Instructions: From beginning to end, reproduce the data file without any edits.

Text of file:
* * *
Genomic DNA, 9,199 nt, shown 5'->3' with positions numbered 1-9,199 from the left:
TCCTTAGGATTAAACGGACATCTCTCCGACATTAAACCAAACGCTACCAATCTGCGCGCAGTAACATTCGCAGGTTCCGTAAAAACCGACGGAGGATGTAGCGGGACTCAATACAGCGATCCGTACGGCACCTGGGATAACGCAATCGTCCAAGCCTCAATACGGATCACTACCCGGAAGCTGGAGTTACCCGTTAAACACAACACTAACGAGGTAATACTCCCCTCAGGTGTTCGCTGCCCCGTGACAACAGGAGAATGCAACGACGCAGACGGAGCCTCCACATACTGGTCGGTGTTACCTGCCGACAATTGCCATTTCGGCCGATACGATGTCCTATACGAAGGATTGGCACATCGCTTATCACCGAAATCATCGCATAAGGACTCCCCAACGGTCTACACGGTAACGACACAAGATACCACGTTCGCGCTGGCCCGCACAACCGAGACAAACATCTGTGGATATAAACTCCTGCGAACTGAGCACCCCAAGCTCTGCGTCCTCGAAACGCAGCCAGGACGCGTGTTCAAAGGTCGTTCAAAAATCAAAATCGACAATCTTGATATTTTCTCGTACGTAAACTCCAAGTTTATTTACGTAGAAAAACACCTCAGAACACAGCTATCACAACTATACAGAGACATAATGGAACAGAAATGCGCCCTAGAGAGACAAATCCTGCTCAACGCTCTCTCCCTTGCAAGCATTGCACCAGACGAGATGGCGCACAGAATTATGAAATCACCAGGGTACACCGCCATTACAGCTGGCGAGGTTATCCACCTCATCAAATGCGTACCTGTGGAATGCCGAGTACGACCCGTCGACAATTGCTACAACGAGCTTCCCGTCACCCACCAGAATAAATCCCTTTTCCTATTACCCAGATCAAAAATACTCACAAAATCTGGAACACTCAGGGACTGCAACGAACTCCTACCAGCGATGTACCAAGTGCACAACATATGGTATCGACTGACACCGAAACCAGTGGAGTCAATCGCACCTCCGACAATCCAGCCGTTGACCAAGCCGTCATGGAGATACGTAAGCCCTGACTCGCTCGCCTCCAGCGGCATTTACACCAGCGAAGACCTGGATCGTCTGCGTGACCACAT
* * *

Genomic DNA, 9,199 nt, shown 5'->3' with positions numbered 1-9,199 from the left:
TCCTTAGGATTAAACGGACATCTCTCCGACATTAAACCAAACGCTACCAATCTGCGCGCAGTAACATTCGCAGGTTCCGTAAAAACCGACGGAGGATGTAGCGGGACTCAATACAGCGATCCGTACGGCACCTGGGATAACGCAATCGTCCAAGCCTCAATACGGATCACTACCCGGAAGCTGGAGTTACCCGTTAAACACAACACTAACGAGGTAATACTCCCCTCAGGTGTTCGCTGCCCCGTGACAACAGGAGAATGCAACGACGCAGACGGAGCCTCCACATACTGGTCGGTGTTACCTGCCGACAATTGCCATTTCGGCCGATACGATGTCCTATACGAAGGATTGGCACATCGCTTATCACCGAAATCATCGCATAAGGACTCCCCAACGGTCTACACGGTAACGACACAAGATACCACGTTCGCGCTGGCCCGCACAACCGAGACAAACATCTGTGGATATAAACTCCTGCGAACTGAGCACCCCAAGCTCTGCGTCCTCGAAACGCAGCCAGGACGCGTGTTCAAAGGTCGTTCAAAAATCAAAATCGACAATCTTGATATTTTCTCGTACGTAAACTCCAAGTTTATTTACGTAGAAAAACACCTCAGAACACAGCTATCACAACTATACAGAGACATAATGGAACAGAAATGCGCCCTAGAGAGACAAATCCTGCTCAACGCTCTCTCCCTTGCAAGCATTGCACCAGACGAGATGGCGCACAGAATTATGAAATCACCAGGGTACACCGCCATTACAGCTGGCGAGGTTATCCACCTCATCAAATGCGTACCTGTGGAATGCCGAGTACGACCCGTCGACAATTGCTACAACGAGCTTCCCGTCACCCACCAGAATAAATCCCTTTTCCTATTACCCAGATCAAAAATACTCACAAAATCTGGAACACTCAGGGACTGCAACGAACTCCTACCAGCGATGTACCAAGTGCACAACATATGGTATCGACTGACACCGAAACCAGTGGAGTCAATCGCACCTCCGACAATCCAGCCGTTGACCAAGCCGTCATGGAGATACGTAAGCCCTGACTCGCTCGCCTCCAGCGGCATTTACACCAGCGAAGACCTGGATCGTCTGCGTGACCACAT